“Do a poll online. Ask people on Facebook,” Lewis said. “Thousands of people watch these rallies on Facebook. The media is not stopping people.”

Rod Lewis shows a reporter his American flag tattoo outside a rally for Donald Trump.

Rod Lewis shows a reporter his American flag tattoo outside a rally for Donald Trump.

Nationally, Trump is sliding in the most recent polls and took a public opinion hit two weeks ago when a 2005 Access Hollywood tape was released. Since then, 10 women have come forward saying Trump sexually assaulted or harassed them. Experts have said his debate performances have been among the worst in modern American history. And last night, he was booed during a charity dinner in New York for taking his roast of Hillary Clinton to a whole new level.

A look inside the Newtown Athletic Club Sports Training Center doesn’t tell that story. Instead, it was thousands of people — and thousands more who couldn’t get in — who crowded a facility normally reserved for sports and started a “lock her up” chant two hours before the event was scheduled to begin.

Kathy Hahn, administrative assistant from Newtown, waited in line for several hours today to catch a glimpse of Trump. She said she doesn’t believe the polls, and is convinced the election is rigged in Clinton’s favor. Kathy Verrecchia, a Republican committeewoman in Bucks County who was with Hahn, said the national media peddles lies that suburban women don’t support Trump. She said she does, because otherwise she’s “scared” for her future grandchildren.

“They’re trying,” she said, “to sway younger women.”

The line of Trump supporters in Bucks County.

The line of Trump supporters in Bucks County.

A Fox News poll last week showed Trump’s support among suburban women declined 10 points over a week span.

The latest presidential poll in Pennsylvania showed Clinton leading Trump by six points. Two other recent polls showed her leading by four and nine points, respectively. Those numbers aren’t much different than how Trump was polling before the Access Hollywood tape was released. The last time Clinton and Trump were close in the polls was June.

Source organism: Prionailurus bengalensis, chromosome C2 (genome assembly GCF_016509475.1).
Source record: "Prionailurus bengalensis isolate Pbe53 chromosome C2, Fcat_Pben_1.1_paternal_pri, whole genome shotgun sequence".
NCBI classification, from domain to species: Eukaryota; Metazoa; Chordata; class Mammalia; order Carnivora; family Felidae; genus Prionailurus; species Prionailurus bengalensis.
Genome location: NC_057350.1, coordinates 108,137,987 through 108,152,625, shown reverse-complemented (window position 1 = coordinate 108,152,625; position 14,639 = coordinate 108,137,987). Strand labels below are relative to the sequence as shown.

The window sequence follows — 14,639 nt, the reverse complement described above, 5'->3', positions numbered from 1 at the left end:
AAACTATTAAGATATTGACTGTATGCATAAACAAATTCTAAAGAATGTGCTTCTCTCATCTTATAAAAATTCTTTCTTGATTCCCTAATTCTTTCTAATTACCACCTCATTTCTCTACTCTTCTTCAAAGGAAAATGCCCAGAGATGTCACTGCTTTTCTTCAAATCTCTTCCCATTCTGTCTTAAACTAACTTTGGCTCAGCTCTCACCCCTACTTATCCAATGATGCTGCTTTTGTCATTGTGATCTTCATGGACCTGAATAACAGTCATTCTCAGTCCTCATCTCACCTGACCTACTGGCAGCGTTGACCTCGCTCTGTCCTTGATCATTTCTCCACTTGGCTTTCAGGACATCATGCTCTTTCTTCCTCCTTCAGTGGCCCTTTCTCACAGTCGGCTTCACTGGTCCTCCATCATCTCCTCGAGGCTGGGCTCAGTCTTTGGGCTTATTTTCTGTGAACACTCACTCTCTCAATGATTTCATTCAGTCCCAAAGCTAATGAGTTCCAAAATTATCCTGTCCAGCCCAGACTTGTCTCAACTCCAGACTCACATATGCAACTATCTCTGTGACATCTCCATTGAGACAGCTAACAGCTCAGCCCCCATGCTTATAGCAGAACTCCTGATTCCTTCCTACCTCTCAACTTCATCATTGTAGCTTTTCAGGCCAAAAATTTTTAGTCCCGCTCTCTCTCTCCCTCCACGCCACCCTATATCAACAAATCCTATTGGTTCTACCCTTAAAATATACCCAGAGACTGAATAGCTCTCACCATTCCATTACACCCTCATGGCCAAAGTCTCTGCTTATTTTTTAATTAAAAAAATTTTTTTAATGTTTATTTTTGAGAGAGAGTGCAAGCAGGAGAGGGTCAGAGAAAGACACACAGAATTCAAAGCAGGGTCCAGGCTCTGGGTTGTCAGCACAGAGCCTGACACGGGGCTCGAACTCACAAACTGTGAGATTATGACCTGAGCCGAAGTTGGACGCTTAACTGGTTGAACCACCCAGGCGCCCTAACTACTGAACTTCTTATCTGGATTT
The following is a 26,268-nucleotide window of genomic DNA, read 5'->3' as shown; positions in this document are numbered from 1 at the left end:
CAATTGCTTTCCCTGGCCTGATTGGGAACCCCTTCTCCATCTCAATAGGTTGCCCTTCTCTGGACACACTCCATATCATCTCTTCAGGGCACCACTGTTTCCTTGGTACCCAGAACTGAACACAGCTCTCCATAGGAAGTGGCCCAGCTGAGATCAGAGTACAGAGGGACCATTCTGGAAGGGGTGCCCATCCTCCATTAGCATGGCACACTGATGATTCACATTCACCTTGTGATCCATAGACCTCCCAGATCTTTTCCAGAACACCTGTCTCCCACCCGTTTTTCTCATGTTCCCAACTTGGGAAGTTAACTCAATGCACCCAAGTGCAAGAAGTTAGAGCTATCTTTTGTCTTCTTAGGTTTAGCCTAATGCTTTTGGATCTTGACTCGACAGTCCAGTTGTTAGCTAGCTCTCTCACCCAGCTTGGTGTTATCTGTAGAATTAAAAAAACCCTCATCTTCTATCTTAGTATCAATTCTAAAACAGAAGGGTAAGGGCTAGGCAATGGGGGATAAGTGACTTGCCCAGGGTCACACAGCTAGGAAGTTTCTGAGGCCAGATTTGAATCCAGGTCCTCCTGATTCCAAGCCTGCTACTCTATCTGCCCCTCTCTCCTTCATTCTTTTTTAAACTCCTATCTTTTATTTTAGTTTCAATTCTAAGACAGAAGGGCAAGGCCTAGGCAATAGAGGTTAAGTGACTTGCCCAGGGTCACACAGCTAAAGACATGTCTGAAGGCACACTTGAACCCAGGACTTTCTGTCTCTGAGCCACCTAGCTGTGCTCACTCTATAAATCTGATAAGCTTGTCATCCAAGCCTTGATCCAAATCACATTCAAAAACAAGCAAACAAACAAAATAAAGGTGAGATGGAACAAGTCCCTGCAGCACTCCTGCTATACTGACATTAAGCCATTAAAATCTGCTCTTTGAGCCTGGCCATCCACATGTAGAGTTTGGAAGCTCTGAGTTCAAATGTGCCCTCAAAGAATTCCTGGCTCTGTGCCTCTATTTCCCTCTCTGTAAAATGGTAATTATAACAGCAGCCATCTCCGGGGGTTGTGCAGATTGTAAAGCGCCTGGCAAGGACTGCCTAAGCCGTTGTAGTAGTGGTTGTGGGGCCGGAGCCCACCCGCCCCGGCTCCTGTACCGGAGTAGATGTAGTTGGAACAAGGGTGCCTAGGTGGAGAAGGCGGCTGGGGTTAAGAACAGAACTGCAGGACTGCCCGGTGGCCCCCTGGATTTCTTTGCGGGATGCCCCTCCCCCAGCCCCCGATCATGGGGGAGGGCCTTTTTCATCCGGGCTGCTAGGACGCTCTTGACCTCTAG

Now, the conversation has shifted to Election Day. For several months, Trump has peddled unsubstantiated claims about voter fraud in places like Philadelphia and is now pushing conspiracy theories about a rigged election.

Nicole and Michelle Mumme, sisters from Bucks County who lined up early to see Trump, said they monitor polls in Bucks County and are concerned about voter fraud and election rigging in Pennsylvania. Nicole, a 25-year-old accountant, said people have made jokes at polling places about attempting to vote twice because Pennsylvania doesn’t require presenting an ID to vote. She said she’ll assume election-rigging was involved if Trump loses by a landslide.

“We’ll see how it turns out,” she said. “If the results look ridiculous, then there’s a problem. “

Alex Zenin, who drove from Oldbridge, N.J. to attend the rally, was less convinced. He said though he has friends who don’t believe the polls, Zenin thinks Trump losing is “a possibility.” He blamed a corrupt media and Clinton. The computer programmer immigrated to the United States in 1991 to escape the Soviet Union. He said the United States is heading down a path of bribery similar to Russia and, without an outsider stepping into the White House, will fall corrupt.

And though he was initially concerned that Trump praised Russian dictator Vladimir Putin, Zenin has been convinced otherwise.

“Trump is saying,” he said, “America first.”